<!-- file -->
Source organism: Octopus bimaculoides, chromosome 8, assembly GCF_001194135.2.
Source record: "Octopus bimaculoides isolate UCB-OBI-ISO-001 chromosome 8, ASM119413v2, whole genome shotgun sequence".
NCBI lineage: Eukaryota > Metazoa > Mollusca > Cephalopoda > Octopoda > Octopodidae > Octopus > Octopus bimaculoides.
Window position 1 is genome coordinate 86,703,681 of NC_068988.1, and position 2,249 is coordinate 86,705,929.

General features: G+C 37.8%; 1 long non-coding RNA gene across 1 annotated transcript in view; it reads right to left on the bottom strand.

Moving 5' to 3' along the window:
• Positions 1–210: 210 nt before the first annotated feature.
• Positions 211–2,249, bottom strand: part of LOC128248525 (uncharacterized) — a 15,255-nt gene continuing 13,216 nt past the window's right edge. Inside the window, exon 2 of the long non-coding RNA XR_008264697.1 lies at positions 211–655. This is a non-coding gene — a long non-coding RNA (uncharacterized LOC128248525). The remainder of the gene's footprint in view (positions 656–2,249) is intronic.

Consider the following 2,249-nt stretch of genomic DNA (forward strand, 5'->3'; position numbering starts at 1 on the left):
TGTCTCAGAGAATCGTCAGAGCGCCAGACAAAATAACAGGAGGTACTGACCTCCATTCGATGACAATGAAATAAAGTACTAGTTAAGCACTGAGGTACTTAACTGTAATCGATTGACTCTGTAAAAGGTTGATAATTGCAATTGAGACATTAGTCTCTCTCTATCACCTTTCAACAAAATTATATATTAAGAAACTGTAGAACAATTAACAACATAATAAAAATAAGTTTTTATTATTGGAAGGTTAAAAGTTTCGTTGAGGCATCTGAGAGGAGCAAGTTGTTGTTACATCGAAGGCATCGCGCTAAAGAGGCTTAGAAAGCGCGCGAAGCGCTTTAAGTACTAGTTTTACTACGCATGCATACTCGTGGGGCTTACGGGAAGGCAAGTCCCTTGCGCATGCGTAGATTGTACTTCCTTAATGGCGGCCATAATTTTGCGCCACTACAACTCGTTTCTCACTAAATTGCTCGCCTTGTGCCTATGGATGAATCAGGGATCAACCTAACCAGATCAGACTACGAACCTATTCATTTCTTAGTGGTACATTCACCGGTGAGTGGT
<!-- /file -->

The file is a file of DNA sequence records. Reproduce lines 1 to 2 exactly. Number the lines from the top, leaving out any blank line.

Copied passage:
Source organism: Octopus bimaculoides, chromosome 8, assembly GCF_001194135.2.
Source record: "Octopus bimaculoides isolate UCB-OBI-ISO-001 chromosome 8, ASM119413v2, whole genome shotgun sequence".